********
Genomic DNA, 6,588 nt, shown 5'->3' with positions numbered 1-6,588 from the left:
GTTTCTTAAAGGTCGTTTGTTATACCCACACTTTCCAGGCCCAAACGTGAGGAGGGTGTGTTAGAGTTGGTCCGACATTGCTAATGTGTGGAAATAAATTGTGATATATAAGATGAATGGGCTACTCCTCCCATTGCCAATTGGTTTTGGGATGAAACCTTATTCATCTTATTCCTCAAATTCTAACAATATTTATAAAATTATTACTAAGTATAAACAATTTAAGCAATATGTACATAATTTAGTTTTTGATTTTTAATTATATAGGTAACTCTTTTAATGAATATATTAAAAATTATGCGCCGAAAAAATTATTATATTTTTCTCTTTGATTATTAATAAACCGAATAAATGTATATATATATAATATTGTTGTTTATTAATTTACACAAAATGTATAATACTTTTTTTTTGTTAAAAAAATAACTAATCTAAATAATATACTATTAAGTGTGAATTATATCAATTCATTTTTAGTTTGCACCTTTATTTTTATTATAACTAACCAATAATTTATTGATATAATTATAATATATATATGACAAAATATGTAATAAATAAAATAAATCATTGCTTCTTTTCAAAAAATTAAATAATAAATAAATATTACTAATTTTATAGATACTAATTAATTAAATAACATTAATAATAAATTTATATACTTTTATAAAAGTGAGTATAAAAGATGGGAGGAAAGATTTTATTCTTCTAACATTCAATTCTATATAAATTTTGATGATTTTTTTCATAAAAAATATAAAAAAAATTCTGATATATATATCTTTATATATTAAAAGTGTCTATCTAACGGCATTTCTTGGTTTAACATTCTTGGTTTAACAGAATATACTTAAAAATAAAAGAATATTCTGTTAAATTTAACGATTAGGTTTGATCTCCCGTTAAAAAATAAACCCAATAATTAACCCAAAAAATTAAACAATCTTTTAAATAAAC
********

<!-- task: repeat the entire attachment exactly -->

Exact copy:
Genomic DNA, 6,588 nt, shown 5'->3' with positions numbered 1-6,588 from the left:
GTTTCTTAAAGGTCGTTTGTTATACCCACACTTTCCAGGCCCAAACGTGAGGAGGGTGTGTTAGAGTTGGTCCGACATTGCTAATGTGTGGAAATAAATTGTGATATATAAGATGAATGGGCTACTCCTCCCATTGCCAATTGGTTTTGGGATGAAACCTTATTCATCTTATTCCTCAAATTCTAACAATATTTATAAAATTATTACTAAGTATAAACAATTTAAGCAATATGTACATAATTTAGTTTTTGATTTTTAATTATATAGGTAACTCTTTTAATGAATATATTAAAAATTATGCGCCGAAAAAATTATTATATTTTTCTCTTTGATTATTAATAAACCGAATAAATGTATATATATATAATATTGTTGTTTATTAATTTACACAAAATGTATAATACTTTTTTTTTGTTAAAAAAATAACTAATCTAAATAATATACTATTAAGTGTGAATTATATCAATTCATTTTTAGTTTGCACCTTTATTTTTATTATAACTAACCAATAATTTATTGATATAATTATAATATATATATGACAAAATATGTAATAAATAAAATAAATCATTGCTTCTTTTCAAAAAATTAAATAATAAATAAATATTACTAATTTTATAGATACTAATTAATTAAATAACATTAATAATAAATTTATATACTTTTATAAAAGTGAGTATAAAAGATGGGAGGAAAGATTTTATTCTTCTAACATTCAATTCTATATAAATTTTGATGATTTTTTTCATAAAAAATATAAAAAAAATTCTGATATATATATCTTTATATATTAAAAGTGTCTATCTAACGGCATTTCTTGGTTTAACATTCTTGGTTTAACAGAATATACTTAAAAATAAAAGAATATTCTGTTAAATTTAACGATTAGGTTTGATCTCCCGTTAAAAAATAAACCCAATAATTAACCCAAAAAATTAAACAATCTTTTAAATAAAC